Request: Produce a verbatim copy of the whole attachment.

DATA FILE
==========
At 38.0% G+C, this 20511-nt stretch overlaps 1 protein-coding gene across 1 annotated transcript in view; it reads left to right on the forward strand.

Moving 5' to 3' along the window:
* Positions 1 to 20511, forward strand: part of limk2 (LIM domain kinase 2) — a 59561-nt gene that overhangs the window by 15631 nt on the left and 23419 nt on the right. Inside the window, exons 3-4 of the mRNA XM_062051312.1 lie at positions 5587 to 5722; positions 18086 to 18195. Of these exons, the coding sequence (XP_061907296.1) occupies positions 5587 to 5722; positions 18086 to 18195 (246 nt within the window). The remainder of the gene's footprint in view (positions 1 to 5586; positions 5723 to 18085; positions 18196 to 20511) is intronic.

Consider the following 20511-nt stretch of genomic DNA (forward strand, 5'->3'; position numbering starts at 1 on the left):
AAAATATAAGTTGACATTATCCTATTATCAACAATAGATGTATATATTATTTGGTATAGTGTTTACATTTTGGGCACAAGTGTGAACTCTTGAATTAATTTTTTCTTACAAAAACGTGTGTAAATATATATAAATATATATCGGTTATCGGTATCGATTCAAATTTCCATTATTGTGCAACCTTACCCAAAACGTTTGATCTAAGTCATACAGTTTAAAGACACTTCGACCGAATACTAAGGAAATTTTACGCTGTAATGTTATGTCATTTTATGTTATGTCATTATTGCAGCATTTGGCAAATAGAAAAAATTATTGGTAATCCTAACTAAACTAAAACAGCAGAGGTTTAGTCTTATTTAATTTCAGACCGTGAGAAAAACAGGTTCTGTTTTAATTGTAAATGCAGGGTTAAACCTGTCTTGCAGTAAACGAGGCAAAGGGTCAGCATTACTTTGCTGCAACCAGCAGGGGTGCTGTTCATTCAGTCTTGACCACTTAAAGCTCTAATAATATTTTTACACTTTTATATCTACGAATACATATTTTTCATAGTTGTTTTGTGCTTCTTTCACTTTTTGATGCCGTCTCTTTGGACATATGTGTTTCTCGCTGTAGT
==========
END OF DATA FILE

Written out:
At 38.0% G+C, this 20511-nt stretch overlaps 1 protein-coding gene across 1 annotated transcript in view; it reads left to right on the forward strand.

Moving 5' to 3' along the window:
* Positions 1 to 20511, forward strand: part of limk2 (LIM domain kinase 2) — a 59561-nt gene that overhangs the window by 15631 nt on the left and 23419 nt on the right. Inside the window, exons 3-4 of the mRNA XM_062051312.1 lie at positions 5587 to 5722; positions 18086 to 18195. Of these exons, the coding sequence (XP_061907296.1) occupies positions 5587 to 5722; positions 18086 to 18195 (246 nt within the window). The remainder of the gene's footprint in view (positions 1 to 5586; positions 5723 to 18085; positions 18196 to 20511) is intronic.

Consider the following 20511-nt stretch of genomic DNA (forward strand, 5'->3'; position numbering starts at 1 on the left):
AAAATATAAGTTGACATTATCCTATTATCAACAATAGATGTATATATTATTTGGTATAGTGTTTACATTTTGGGCACAAGTGTGAACTCTTGAATTAATTTTTTCTTACAAAAACGTGTGTAAATATATATAAATATATATCGGTTATCGGTATCGATTCAAATTTCCATTATTGTGCAACCTTACCCAAAACGTTTGATCTAAGTCATACAGTTTAAAGACACTTCGACCGAATACTAAGGAAATTTTACGCTGTAATGTTATGTCATTTTATGTTATGTCATTATTGCAGCATTTGGCAAATAGAAAAAATTATTGGTAATCCTAACTAAACTAAAACAGCAGAGGTTTAGTCTTATTTAATTTCAGACCGTGAGAAAAACAGGTTCTGTTTTAATTGTAAATGCAGGGTTAAACCTGTCTTGCAGTAAACGAGGCAAAGGGTCAGCATTACTTTGCTGCAACCAGCAGGGGTGCTGTTCATTCAGTCTTGACCACTTAAAGCTCTAATAATATTTTTACACTTTTATATCTACGAATACATATTTTTCATAGTTGTTTTGTGCTTCTTTCACTTTTTGATGCCGTCTCTTTGGACATATGTGTTTCTCGCTGTAGT